Follow This Blog: RSS feed
A Fuse #8 Production
Inside A Fuse #8 Production

Top 100 Picture Books #77: Flotsam by David Wiesner

#77 Flotsam by David Wiesner (2006)
26 points

Most of David Wiesner’s wordless picture books are all wonderful, it is hard to pick one, but I don’t want to list them all and take up spots. This one is more intricate, and a good one to ask kids to write out their version of the story. – Dudee Chiang

There is no finer example of unbridled imagination than Wiesner’s 2006 wordless story about a boy who finds amazing things inside old camera washed up on a beach. As the storyline unfolds, the reader discovers that undersea life may be much more sophisticated (and whimsical) than previously thought. – Travis Jonker

An amazing book that exemplifies the saying “a picture is worth a thousand words.” A great book for sharing with kids. – Michael Oakleaf

Hmmm.  What to make of Wiesner.  Last time this book clocked in at an impressive #58.  Now we sink down to #77.  Time has passed and memories fog.  Will it continue to slip over the years or will it remain here in the brains of adults and children everywhere?  Hard to predict.

At any rate, at long last David Wiesner makes an appearance on today’s list.  The three time Caldecott Award winner is going to have to stop making books someday if he doesn’t want to cause a revolt amongst all the other author/illustrators out there.  Of course, that would mean not getting any more Wiesner books and we cannot have that, can we?

The description from my review reads: “A scientifically minded young man is closely examining the various critters and crabs he finds washed up along the beach shore when he’s suddenly doused in a wave. When he emerges he’s sitting on the sand with an old-fashioned camera beside him. On its front are the words, ‘Melville underwater camera’. Intrigued, the boy plucks out the film and takes it to a one hour photo store. The pictures he gets back, however, are nothing a person could imagine. Mechanical fish swimming with real ones, hot-air pufferfish, entire civilizations living on the backs of gigantic starfish… and that’s just the tip of the iceberg. The last photo, however, is the most interesting of them all. In it, a girl holds a picture of a boy holding a picture of a boy, holding a picture of a girl, and so on. Our boy gets out his magnifying glass and sees even more pictures of kids holding pictures of kids. And when he gets out his microscope he can see all the way back to the very first picture in the batch ever taken. When last we see of our hero he has taken a picture of himself holding the last photo with the Melville camera. Then he tosses it into the sea, where we see it acting out a couple of adventures until the last picture in the book; A girl on a tropical beach reaches for the camera, half-buried in the sand.”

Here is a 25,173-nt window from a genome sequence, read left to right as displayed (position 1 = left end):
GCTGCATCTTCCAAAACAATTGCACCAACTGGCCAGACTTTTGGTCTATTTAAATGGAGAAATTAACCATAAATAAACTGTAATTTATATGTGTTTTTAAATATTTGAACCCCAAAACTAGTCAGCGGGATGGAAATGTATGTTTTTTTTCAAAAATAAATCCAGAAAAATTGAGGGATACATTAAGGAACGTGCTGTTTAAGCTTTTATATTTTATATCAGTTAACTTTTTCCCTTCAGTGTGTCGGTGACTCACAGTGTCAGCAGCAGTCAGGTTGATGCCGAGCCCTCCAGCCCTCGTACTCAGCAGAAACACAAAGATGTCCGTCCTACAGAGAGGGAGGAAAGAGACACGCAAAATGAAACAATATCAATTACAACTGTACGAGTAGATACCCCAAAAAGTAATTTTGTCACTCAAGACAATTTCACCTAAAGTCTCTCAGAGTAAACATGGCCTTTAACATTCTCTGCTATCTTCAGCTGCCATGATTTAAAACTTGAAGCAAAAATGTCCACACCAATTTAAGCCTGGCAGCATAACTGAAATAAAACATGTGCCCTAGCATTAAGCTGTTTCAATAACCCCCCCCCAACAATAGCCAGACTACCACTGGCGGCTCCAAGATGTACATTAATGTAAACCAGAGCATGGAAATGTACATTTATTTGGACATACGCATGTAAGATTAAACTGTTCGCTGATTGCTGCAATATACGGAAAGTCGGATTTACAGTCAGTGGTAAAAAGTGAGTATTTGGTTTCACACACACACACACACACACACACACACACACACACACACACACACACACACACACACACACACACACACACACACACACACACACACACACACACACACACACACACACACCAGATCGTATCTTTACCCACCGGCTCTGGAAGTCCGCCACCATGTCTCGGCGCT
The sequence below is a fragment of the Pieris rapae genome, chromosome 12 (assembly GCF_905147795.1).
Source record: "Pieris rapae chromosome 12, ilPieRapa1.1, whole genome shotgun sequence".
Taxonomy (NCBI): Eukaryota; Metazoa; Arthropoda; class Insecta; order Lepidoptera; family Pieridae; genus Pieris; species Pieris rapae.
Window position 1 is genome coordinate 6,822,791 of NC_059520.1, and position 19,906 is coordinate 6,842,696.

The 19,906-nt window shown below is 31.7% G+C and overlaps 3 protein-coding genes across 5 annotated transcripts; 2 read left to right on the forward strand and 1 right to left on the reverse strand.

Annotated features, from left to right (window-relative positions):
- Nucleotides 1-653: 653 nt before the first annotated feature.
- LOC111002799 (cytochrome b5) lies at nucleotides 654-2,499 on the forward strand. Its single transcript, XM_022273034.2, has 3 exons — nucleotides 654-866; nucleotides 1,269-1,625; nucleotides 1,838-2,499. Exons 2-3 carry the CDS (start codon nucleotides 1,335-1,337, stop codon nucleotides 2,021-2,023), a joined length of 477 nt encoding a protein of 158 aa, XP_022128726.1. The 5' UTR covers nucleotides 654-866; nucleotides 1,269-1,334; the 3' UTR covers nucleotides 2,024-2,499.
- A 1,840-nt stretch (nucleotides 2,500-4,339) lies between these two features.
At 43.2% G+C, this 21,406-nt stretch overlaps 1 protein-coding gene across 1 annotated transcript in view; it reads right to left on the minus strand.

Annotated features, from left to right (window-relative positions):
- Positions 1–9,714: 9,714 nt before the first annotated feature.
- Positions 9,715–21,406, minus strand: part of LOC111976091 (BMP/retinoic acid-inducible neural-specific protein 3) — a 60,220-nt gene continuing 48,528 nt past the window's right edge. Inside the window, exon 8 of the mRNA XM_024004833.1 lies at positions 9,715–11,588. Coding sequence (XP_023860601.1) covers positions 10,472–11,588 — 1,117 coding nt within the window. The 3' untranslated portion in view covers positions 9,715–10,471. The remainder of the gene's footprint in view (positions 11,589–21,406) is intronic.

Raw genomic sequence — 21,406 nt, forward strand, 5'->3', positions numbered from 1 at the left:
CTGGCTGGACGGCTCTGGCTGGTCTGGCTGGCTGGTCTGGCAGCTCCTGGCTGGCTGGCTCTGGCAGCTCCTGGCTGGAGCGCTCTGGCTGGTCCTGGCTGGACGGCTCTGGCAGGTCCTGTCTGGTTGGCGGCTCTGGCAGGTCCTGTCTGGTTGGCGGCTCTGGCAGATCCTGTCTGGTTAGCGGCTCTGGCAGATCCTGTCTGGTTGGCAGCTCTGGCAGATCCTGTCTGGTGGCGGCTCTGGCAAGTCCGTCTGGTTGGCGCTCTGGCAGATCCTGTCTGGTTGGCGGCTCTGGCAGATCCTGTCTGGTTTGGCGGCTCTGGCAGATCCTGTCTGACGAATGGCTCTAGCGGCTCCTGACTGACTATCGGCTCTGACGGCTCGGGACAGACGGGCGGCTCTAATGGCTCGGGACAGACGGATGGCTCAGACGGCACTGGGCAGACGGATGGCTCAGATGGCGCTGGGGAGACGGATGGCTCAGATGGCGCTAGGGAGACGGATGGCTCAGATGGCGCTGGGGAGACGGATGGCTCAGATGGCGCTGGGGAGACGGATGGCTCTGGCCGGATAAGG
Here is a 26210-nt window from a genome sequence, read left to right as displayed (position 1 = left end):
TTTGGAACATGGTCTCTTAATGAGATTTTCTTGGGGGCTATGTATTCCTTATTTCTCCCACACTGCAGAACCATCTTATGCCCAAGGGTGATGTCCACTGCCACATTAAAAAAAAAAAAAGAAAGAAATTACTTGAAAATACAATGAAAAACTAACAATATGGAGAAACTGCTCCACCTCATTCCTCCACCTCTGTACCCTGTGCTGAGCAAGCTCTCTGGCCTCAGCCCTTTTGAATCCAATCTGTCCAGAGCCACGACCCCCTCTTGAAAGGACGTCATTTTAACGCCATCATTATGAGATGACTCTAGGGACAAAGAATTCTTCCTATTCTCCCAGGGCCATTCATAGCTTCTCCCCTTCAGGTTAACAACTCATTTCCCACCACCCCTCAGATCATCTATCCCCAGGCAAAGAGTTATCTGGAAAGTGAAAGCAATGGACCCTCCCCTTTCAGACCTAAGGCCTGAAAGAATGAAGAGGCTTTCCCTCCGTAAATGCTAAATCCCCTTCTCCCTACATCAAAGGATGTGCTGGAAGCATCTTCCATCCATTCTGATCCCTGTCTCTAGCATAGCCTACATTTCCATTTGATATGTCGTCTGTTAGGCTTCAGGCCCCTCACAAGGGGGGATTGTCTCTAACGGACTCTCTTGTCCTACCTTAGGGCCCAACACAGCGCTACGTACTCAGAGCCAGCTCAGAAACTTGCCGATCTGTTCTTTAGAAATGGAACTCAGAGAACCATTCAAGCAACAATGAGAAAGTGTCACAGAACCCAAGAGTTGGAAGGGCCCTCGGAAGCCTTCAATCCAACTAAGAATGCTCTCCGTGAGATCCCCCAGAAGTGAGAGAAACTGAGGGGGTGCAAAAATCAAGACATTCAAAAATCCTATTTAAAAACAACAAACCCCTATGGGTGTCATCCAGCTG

I have always remembered and been fond of the book trailer that was constructed for FlotsamHere you can see it.  Full discloser, my husband is an acquaintance of the creator (now on staff of that new Tim Allen TV show), being a film student and all.  It’s funny but this was one of the first major picture book trailers I ever saw.  It’s an interesting experiment in the long-term use of book trailers.  With more than 14,000 views, maybe there’s something to them after all . . .

Aw, what the hey. I’m in a video mood. Here then is Mr. Wiesner talking about winning the Caldecott for this book:

School Library Journal
’s starred review said of it, “Shifting perspectives, from close-ups to landscape views, and a layout incorporating broad spreads and boxed sequences, add drama and motion to the storytelling and echo the photographic theme. Filled with inventive details and delightful twists, each snapshot is a tale waiting to be told.”

added, “Like Chris Van Allsburg’s books and Wiesner’s previous works, this visual wonder invites us to rethink how and what we see, out in the world and in our mind’s eye.”

put in, “In Wiesner’s much-honored style, the paintings are cinematic, coolly restrained and deliberate, beguiling in their sibylline images and limned with symbolic allusions. An invitation not to be resisted.”

And Publishers Weekly said, “New details swim into focus with every rereading of this immensely satisfying excursion.”

About Elizabeth Bird

Elizabeth Bird is currently the Collection Development Manager of the Evanston Public Library system and a former Materials Specialist for New York Public Library. She has served on Newbery, written for Horn Book, and has done other lovely little things that she'd love to tell you about but that she's sure you'd find more interesting to hear of in person. Her opinions are her own and do not reflect those of EPL, SLJ, or any of the other acronyms you might be able to name. Follow her on Twitter: @fuseeight.